How skills training can create better cities

Peter Adeyeye, Lagos Community Manager
Lagos, 1 March 2016

Lagos can be described as a microcosm of Nigeria, harbouring various cultures, faiths, orientation and the over 200 ethnic groups in the country. This diversity is predicated on the historical precedence of Lagos as the colonial seat of power and the first capital territory of Nigeria. Moreover, its geographical location along the coast with a commercial seaport opened up the city to various economic opportunities that served as a pull factor for migrants from across the country. With a current population of about 21 million, the challenges of meeting everyone’s need have led to mass poverty and unemployment across various strata.

In recognition of the critical role that empowerment programs plays in poverty alleviation and citizen’s empowerment – and in creating better cities for everyone – various actors in Lagos have been investing in vocational training and skill acquisition programs for varying segments of the society. A notable example of a project that is targeted at building the capacity of secondary school students is the Lagos Empowerment and Resource Network (LEARN), which aims to give these students the opportunity for continuous learning and mentorship. There are various programs designed to empower students that include career enlightenment programs, summer and after school lessons and skill acquisition programs that place students in Lagos state skill acquisition centres to acquire practical skills in such area as arts and crafts, catering and event decoration. The program is completely free of charge for students and only holds after school during academic session and extensively during the holiday. It sustains itself by calling on the larger community to volunteer their vocational skills and professional expertise in moulding the next generation of leaders.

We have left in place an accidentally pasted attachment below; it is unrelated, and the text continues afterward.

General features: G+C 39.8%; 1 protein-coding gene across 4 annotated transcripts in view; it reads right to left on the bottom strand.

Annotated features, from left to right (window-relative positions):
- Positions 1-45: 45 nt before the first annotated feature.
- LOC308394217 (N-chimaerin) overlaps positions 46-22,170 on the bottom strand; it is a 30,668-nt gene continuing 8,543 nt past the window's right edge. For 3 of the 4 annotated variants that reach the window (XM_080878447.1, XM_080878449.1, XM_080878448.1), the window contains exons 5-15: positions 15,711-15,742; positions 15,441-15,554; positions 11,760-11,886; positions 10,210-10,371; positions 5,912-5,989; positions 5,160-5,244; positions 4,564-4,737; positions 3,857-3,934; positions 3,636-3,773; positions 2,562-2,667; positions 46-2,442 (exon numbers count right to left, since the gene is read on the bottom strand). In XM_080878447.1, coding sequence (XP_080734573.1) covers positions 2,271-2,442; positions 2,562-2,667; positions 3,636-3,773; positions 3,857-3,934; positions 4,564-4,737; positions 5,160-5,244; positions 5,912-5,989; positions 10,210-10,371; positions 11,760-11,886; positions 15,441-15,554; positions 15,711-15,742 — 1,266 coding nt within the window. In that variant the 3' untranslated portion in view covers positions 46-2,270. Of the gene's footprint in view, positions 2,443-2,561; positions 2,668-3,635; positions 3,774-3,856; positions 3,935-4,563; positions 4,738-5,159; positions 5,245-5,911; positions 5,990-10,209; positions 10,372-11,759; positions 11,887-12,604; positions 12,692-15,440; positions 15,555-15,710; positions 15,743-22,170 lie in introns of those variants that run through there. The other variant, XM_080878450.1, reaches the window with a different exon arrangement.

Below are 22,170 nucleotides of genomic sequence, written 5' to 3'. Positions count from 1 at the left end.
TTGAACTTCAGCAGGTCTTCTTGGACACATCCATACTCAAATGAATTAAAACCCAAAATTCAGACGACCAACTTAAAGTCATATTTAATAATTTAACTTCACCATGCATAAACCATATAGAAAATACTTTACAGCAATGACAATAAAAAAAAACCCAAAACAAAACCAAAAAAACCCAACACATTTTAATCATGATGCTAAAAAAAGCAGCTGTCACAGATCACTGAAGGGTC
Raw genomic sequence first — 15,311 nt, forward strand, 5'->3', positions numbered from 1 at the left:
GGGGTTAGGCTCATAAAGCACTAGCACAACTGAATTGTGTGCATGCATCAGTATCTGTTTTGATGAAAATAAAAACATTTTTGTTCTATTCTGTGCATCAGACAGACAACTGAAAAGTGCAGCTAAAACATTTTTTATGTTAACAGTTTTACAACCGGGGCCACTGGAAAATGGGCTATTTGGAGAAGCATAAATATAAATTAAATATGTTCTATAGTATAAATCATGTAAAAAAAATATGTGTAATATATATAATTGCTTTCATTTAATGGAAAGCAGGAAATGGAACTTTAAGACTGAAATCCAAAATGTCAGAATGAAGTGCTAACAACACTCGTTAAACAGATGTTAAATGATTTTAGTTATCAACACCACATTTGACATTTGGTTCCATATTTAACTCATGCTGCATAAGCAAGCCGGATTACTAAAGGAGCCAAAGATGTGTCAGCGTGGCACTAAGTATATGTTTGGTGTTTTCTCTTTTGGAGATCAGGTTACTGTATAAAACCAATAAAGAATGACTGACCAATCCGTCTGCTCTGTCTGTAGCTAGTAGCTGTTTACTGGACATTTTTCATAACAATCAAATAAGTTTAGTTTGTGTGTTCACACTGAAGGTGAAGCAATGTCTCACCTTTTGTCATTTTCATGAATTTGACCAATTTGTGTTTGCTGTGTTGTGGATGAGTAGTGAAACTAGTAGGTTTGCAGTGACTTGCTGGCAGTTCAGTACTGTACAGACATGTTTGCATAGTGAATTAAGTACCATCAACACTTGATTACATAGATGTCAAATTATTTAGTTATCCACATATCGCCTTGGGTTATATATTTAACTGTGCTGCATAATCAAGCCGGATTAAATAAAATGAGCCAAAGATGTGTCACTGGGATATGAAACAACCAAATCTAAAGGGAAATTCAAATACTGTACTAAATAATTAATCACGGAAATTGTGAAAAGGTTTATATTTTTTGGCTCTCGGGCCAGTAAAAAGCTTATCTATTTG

The Lagos State Technical and Education Board (LASTVEB) in 2012 launched the Apprenticeship Training Program (ATP), which is a combination of two major programs: School Leaver Modern Apprenticeship Programme (SL-MATP) and Graduate Vocational Employability Skill Training Programme (GV-ESTP). The SL-MATP is an alternative route for school leavers to join the higher institution instead of the common University Tertiary Matriculation Examination (UTME) they have to write. Admitted students are placed in any of the five technical schools within the city and have the opportunity of learning various skills. Similarly, the GV-ESTP is designed for graduates who need apprenticeship training and professional qualifications in various vocational subjects. They are normally placed in the government technical colleges, skill acquisition centers, vocational/youth centres and accredited training providers. Similarly, the State Ministry of Women Affairs and Poverty Alleviation (WAPA) was created in 1999 for the purpose of elevating the living standard of residents of Lagos with particular emphasis on all categories of women through economic empowerment and sustainable programs. It embarked on various empowerment programs that led to the introduction of 17 vocational skills centers across the city. WAPA also introduced other poverty reduction initiatives, such as micro-credit lending through micro-finance banks.

This series of empowerment programs have great potential for generating employment for many people within the city and thereby alleviating urban poverty. While the effort of these stakeholders are highly commendable, it is equally important for others to come on board in building capacities of other marginalized groups. Also, there is a need for follow-up with the candidates with further opportunities like seed funding, access to loan and micro-credit, equipment supply and helping them with business registration. These will reduce urban poverty and make Lagos more suitable for all.

Photo credit: Global Fund for Children

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